For very large scale applications I have found that application partitioning can go a long way to giving levels of scalability that monolithic systems fail to provide: each partition is specialized for the function it provides and can be optimized heavily, and when you need the parts to co-operate you bind the partitions together in higher level code.


It might be possible to overdo it, but trust me, I have had 20 times the problems with denormalized data than with normalized.

With normalized data, I had a complex join with records in the millions each and had no trouble retrieving it in mere seconds from a 450 MHz server that they were still using. I just added the appropriate index (took about 45 seconds) and problem solved. That 2 minutes of work turned into a year of consulting because I fixed it so fast.

But don’t get me started on denormalized data. Data is stored willy-nilly throughout the application when it should be a code table and then, inevitably, someone wants to do a search on it. Except that people misspelled it and added The at the beginning or , The at the end or put 2 spaces in it a couple times, etc., etc., etc. At that point, your ENTIRE dataset that the company has spent years gathering is WORTHLESS!

People don’t care what you put into a database. They care what you can get out of it. They want freedom and flexibility to grow their business beyond 3 affiliations. (Oops, you wrote select * in your code, now you might have trouble adding columns.) And have you ever tried to write a query to find everyone in the same affiliation? Hope those are codes and not free text. And I hope the affiliations are indexed if you want any kind of performance on that search. But now you need 3 separate indexes instead of one. And the third one might perform poorly because it is mostly null and whatever codes are typical to people with 3 codes.

I could go on and on about the real-world problems I have faced with denormalized data, versus the lack of problems with normalized data.

Say what you want in your blog, but a lifetime of experience says that you are wrong.

And, I’ve worked with Dare before and he’s a cool guy (so no offense Dare if you read this) but he writes tools for Microsoft programming languages and stuff. He doesn’t maintain software with 10,000,000 row database tables on a daily basis.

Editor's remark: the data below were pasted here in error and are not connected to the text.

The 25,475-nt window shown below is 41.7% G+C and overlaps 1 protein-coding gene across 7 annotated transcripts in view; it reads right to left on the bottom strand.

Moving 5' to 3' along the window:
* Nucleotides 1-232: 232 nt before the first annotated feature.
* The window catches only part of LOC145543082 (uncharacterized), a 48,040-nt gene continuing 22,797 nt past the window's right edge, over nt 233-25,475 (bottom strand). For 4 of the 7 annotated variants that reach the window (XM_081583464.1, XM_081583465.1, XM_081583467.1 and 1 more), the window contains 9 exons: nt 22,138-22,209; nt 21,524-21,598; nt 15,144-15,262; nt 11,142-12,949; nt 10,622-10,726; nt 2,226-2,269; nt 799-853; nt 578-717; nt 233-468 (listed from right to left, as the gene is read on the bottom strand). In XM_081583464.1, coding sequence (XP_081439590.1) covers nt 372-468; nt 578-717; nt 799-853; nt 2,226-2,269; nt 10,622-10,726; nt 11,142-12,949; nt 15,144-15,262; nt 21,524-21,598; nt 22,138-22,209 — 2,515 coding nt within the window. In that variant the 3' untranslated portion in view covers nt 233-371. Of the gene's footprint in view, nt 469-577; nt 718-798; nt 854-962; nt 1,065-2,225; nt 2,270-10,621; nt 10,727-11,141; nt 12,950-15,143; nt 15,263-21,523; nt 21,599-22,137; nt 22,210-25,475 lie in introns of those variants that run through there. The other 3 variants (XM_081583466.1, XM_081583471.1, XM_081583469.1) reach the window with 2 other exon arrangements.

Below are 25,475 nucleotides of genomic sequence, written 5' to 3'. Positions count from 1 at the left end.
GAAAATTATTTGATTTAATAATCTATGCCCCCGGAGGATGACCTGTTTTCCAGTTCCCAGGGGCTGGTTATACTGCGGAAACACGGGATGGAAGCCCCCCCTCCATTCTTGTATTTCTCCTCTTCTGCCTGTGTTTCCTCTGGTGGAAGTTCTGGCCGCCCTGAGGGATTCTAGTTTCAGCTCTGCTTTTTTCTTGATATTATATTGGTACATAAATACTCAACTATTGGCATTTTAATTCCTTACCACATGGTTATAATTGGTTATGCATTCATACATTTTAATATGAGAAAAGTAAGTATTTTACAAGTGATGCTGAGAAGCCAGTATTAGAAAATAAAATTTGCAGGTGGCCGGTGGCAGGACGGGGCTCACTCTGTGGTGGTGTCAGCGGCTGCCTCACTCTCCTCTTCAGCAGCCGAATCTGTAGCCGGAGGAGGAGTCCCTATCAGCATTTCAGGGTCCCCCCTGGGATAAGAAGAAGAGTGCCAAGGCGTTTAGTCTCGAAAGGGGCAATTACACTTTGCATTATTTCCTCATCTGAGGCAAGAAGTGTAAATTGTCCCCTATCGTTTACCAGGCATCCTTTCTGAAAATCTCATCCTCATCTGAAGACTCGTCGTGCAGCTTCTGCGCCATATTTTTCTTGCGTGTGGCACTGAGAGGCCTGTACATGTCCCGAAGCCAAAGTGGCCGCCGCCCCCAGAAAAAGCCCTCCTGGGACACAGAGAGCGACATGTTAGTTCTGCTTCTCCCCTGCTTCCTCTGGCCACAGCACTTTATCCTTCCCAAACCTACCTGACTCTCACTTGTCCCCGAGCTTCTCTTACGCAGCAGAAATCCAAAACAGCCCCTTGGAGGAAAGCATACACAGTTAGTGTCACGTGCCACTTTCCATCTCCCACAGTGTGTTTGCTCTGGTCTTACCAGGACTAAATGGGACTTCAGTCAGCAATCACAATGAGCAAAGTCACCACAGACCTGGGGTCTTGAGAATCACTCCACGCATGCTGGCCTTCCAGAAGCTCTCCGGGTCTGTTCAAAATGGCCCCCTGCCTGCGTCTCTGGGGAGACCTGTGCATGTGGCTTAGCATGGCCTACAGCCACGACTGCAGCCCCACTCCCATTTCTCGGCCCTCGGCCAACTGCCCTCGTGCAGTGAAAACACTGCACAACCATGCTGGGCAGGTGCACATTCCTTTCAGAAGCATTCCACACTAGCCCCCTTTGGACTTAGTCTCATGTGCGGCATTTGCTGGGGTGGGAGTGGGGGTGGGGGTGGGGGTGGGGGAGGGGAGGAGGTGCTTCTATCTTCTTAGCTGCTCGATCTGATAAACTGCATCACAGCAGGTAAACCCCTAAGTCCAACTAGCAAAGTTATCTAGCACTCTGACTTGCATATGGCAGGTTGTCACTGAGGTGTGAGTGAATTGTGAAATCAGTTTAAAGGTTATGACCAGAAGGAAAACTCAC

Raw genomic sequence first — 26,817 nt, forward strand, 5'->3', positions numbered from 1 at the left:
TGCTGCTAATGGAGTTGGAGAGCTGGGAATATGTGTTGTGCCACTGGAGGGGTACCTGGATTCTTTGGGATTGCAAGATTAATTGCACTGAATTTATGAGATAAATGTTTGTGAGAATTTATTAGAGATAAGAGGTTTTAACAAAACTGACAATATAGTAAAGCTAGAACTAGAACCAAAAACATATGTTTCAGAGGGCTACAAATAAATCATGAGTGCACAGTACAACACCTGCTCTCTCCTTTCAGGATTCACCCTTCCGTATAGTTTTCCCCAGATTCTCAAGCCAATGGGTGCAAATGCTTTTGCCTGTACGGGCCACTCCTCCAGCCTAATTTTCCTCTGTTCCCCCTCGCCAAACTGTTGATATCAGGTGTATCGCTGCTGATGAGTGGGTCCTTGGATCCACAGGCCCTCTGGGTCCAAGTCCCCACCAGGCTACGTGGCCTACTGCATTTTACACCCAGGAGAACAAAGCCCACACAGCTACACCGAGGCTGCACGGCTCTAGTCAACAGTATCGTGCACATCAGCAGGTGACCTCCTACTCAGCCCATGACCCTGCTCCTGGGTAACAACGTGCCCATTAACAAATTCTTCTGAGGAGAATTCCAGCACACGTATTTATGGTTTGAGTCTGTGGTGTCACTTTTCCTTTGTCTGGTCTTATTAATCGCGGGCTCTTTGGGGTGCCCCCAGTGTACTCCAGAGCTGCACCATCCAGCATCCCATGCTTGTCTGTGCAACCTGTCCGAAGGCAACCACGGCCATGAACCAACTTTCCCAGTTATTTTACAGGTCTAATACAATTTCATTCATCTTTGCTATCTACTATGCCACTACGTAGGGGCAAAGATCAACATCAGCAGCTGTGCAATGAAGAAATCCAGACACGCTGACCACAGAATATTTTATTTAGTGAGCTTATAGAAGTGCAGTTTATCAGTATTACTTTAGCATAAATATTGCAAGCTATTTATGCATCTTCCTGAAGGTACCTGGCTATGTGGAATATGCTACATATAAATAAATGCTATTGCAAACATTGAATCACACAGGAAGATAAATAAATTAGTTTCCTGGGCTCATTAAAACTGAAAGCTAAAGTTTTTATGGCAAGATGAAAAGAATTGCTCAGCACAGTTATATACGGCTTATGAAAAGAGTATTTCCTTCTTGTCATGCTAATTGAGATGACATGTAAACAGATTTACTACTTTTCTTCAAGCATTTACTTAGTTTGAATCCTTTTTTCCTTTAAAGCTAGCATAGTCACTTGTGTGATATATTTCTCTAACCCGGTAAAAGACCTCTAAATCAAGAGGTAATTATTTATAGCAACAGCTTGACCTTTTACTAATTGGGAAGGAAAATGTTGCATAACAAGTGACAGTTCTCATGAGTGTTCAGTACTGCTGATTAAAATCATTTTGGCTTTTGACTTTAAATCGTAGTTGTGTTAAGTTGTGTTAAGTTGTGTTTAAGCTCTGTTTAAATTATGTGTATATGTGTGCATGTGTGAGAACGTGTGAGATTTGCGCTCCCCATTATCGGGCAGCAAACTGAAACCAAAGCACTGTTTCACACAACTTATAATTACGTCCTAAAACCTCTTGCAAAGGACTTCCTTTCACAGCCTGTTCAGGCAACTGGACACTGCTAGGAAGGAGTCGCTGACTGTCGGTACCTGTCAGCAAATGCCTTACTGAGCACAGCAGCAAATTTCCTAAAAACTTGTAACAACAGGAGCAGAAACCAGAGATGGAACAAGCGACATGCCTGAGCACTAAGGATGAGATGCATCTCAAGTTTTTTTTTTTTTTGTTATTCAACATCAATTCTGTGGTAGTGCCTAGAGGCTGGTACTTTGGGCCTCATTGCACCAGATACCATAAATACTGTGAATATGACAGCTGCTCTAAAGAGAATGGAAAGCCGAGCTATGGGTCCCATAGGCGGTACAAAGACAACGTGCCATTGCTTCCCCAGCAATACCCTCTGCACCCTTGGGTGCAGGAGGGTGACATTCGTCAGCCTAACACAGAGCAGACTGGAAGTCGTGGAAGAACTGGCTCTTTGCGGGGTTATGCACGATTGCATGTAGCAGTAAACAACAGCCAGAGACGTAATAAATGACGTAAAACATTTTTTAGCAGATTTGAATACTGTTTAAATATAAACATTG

I 80% agree with that.
I was always telling my teachers that, trying to convince them they were doing it wrong.
I admit I didn’t read all of it, but looking at the diagrams, I can tell you that when you have a 1 to 1 relationship, like UserPhoneNumber, then: yes, there is no point, and I would call it an error to have that table.
The only case where you would need to take it outside the [User] table, is if that [User] table grows out of proportion AND that you often need to fetch user info without his phone number. Otherwise, you are correct to bring his phone number into the main User table.
The tables left of [User] (and above and under) should have have stayed outside though. UNLESS you KNOW there will not be more than 3. Also, if you often need to fetch only the phone number of users, having it in a mini table will give you another advantage…
But if you don’t need his phone number for example, for a query, please use SELECT [field names], and NOT SELECT *!! You will gain another millisecond there!
In the end, it all comes down to a case-by-case db design, there is no formula that will work everywhere with optimum performance.
Consider the number of users connected simultaneously, the expected size of the db, etc etc…!

dbadmin NNM :stuck_out_tongue: